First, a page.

The Downside of Low Interest Rates

Boy, did we Canadians go on a debt binge last year. Our total consumer debt, excluding mortgages, reached $1.4 trillion at the end of 2009. We are now officially the most overextended country of the big 20 developed nations. For all the pain we see from US families, we now owe more than Americans, on a per capita basis, and even more than the average Greek family! Right now, we are in debt $1.44 for every dollar of income. If there were to be a setback in the economy again, we’d be in big trouble.

Or, as we talked about a month or so ago, when rates keep climbing, we’re in the same trouble. Don’t forget, consumer debt, other than probably our fixed-rate car loans, most everything else from lines of credit to credit cards are on variable rates. That means, rates go up, you’re paying that increase the following month.

Yesterday, the Bank of Canada raised interest rates another quarter of a percent for the second time. On each $100,000 of debt that is not on a fixed rate, these two rate increases will cost you $500 a year and rising.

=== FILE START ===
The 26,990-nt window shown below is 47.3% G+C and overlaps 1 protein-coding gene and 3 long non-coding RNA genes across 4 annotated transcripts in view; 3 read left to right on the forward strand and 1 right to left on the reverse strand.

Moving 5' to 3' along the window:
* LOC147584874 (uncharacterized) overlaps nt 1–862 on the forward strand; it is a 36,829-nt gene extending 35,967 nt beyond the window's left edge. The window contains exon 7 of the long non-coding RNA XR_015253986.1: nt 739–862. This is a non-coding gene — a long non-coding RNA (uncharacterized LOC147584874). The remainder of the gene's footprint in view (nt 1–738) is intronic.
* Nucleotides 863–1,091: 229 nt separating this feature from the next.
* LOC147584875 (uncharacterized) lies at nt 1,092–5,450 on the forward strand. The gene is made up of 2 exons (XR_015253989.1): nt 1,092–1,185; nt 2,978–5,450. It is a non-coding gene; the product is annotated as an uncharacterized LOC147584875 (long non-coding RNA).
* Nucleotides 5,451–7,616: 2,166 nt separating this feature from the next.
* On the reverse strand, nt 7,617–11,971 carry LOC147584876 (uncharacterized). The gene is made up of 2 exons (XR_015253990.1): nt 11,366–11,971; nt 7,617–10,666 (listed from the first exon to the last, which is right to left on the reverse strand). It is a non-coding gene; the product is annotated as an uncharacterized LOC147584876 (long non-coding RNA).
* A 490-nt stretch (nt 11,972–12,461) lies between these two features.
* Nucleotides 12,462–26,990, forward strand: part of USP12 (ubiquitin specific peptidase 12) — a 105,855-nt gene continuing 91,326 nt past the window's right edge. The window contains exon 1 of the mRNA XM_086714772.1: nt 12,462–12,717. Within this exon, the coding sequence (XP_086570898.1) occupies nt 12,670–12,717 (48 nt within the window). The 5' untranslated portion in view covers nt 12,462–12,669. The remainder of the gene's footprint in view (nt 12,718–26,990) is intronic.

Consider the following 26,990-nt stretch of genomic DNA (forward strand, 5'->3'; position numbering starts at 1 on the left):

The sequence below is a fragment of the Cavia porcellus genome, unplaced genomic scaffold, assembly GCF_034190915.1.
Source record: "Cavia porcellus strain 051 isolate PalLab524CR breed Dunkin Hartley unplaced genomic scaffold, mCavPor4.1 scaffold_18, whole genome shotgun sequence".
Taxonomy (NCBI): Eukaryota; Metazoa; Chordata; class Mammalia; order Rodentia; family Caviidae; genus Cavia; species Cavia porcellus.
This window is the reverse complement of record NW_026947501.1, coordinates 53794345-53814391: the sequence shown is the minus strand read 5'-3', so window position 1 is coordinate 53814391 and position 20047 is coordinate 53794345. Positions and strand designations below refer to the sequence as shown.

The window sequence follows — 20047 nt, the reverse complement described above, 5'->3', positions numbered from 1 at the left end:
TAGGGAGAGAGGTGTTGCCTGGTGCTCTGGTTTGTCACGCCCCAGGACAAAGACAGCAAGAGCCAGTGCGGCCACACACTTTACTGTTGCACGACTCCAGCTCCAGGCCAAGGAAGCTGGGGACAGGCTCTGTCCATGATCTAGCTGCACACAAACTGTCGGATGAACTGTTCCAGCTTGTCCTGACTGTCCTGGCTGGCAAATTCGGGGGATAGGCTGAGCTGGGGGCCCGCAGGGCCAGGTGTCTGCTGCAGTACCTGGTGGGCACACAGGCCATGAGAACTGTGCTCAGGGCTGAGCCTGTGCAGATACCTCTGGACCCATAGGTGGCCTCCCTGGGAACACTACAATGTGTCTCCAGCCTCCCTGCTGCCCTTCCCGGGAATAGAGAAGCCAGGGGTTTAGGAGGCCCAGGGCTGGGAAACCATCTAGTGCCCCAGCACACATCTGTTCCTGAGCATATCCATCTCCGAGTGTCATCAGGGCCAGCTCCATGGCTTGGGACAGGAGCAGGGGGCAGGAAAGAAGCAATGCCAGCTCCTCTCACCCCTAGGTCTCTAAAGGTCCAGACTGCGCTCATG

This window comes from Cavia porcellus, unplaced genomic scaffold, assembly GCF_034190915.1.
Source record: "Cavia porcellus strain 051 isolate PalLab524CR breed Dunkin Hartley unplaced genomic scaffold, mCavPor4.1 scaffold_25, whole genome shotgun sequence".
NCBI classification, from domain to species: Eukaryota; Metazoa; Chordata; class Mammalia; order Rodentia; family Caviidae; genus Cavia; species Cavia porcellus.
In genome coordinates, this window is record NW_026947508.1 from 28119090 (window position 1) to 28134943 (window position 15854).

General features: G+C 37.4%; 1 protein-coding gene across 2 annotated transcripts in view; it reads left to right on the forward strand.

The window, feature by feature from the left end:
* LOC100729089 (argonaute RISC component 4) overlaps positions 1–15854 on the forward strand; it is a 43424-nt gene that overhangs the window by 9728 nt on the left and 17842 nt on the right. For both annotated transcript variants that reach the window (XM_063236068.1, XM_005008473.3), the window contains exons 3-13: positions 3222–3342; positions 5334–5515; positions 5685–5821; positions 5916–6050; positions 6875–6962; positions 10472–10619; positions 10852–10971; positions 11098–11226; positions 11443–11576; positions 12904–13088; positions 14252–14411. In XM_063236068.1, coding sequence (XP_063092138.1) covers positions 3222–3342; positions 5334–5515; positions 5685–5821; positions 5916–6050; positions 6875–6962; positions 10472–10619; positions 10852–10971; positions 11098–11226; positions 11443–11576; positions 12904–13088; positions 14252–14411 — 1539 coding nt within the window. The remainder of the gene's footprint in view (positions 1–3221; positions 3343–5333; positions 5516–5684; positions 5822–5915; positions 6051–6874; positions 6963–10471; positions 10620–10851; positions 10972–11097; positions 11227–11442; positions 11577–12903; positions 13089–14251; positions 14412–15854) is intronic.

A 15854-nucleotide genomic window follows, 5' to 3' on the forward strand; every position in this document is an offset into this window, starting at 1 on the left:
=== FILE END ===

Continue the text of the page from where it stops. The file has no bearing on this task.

Behind the scenes, the federal government is taking steps to clamp down on our debt loads. A few months ago, the Federal Finance Minister announced changes to the down payments for mortgages, and the total that can be refinanced on a home.

The next wave of pressure, and nobody has talked about this, yet, is your credit cards. Starting in a few months, your minimum payment will be going up. The good news: you’ll have it paid off faster. The bad news: It’ll hit your budget to pay more as a minimum payment.

Starting with MBNA, the largest issuer of MasterCards in Canada, August will see a new and higher minimum payment. They will be the first, but not the only ones, to change the way the payment is calculated.

Why? Remember that I always say what happens in the US will come here? Well, their new credit card regulations require a box on your statement to show how long it would take to pay off the balance when making minimum payments. That will happen in Canada this fall, too. So when they increase your payment, the staggering time it’ll take to pay it in full won’t look quite so ugly when you see it in a few months.

The third reason, and it’s a big one, is that our debt load has started to increase the arrears and write offs that card issuers are having. So if they increase your payment, they get paid back faster, and have less risk. But we can also start to look for limits to be cut back for a ton of people in the next wave of clam downs. In the US, $1.5 trillion has been cut from credit limits and they’re not done yet.

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